• The liquidator, as part of those separate proceedings, has other methods of acquiring the same information sought by way of the examinations and production orders; and
  • The credibility of examinees was in issue.

The Court stated that:

  • Obtaining information that might be useful in those separate proceedings between the parties is a legitimate use of the powers granted to the liquidator;
  • The availability of other means of obtaining the information sought does not establish that the course the liquidator has adopted (and which is open to him) is an abuse of process; and 
  • There was no evidence before the Court to support the other complaints.

The issuing of the examinations and production orders exceeds the scope of the “examinable affairs” of the company

  • The Court confirmed that the scope of the “examinable affairs” of a company is very wide, encompassing any act or thing done by or in relation to the company, or its business or property when being wound up, as well as any conduct of the liquidator and the director of the funder of separate litigation against the liquidator, who may be able to give information about matters relating to those other proceedings, which are things done in relation to the company while being wound up.

The liquidator waived his rights to confidentiality of the affidavit

Ultimately, the Court concluded that on the basis of the evidence before it, the Applicants did not have any realistic prospects of success.  As such, the Court was not required to consider the next step, being whether allowing access to the Confidential Material would be in the interests of justice.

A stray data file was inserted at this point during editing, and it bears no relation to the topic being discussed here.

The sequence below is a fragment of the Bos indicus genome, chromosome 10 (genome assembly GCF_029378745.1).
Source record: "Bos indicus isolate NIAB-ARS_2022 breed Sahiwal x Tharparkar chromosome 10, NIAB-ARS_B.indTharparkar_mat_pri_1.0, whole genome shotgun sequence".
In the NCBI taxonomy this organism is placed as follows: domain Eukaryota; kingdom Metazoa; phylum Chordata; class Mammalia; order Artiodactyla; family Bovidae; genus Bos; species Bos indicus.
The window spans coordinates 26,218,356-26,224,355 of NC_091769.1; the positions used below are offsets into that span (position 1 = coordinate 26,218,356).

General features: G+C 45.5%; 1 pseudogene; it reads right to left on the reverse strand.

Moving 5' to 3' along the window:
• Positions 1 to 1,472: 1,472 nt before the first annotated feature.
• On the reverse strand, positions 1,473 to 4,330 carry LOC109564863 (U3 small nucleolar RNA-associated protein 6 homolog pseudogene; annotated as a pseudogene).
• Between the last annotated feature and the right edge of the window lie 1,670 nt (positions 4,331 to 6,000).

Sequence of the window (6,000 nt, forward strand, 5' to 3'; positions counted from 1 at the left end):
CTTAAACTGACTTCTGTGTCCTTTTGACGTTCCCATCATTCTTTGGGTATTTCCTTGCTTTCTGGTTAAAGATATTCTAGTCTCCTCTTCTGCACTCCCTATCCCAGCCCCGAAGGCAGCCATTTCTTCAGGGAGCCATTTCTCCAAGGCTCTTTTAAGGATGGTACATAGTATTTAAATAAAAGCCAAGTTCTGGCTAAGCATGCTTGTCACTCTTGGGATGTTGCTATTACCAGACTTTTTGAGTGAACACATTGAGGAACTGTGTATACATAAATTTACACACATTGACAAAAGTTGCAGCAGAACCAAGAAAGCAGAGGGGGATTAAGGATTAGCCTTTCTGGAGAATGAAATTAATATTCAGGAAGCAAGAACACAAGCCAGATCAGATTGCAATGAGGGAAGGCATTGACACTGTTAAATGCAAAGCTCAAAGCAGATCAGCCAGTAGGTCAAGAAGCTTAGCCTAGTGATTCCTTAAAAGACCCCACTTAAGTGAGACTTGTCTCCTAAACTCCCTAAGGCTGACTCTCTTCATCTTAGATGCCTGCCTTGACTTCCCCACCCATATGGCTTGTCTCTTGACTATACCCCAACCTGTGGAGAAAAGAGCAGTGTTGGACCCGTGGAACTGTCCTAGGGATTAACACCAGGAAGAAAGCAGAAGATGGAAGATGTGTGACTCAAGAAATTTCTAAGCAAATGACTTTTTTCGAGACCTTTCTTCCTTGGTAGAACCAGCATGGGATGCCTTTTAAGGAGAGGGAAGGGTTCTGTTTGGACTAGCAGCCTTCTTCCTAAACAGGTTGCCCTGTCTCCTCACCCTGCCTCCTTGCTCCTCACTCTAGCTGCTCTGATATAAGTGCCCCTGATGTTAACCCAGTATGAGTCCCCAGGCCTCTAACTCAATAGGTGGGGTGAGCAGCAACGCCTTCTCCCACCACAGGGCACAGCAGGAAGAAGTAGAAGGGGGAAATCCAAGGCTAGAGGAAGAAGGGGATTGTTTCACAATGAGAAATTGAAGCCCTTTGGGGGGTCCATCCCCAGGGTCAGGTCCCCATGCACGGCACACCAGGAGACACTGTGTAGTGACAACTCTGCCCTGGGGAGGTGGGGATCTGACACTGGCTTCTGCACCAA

[1] Lombe, in the matter of Babcock and Brown Ltd (in liq) [2022] FCA 957 at [33].

 

Important Disclaimer: The material contained in this article is comment of a general nature only and is not and nor is it intended to be advice on any specific professional matter. In that the effectiveness or accuracy of any professional advice depends upon the particular circumstances of each case, neither the firm nor any individual author accepts any responsibility whatsoever for any acts or omissions resulting from reliance upon the content of any articles. Before acting on the basis of any material contained in this publication, we recommend that you consult your professional adviser. Liability limited by a scheme approved under Professional Standards Legislation (Australia-wide except in Tasmania).

Related insights Read more insight

Section 588FDA: indirect benefits to directors risk voiding a mortgage transaction

A recent Federal Court decision provides a useful distillation of the key principles that apply to unreasonable director-related transactions under s 588FDA of the Corporations Act.

More
Voidable transactions: act within the statutory time limit

A Federal Court decision, handed down on Friday, is a blunt reminder that the statutory limitation period in section 588FF(3) of the Corporations Act 2001 (Cth) needs to be adhered to strictly, and...

More
Liquidator's remuneration vs employee creditors: who gets priority to circulating assets?

In this decision, the Court of Appeal of the Supreme Court of NSW considered the interplay between the priority regimes under ss 556 and 561 of the Corporations Act 2001 (Cth) (Act) in resolving a...

More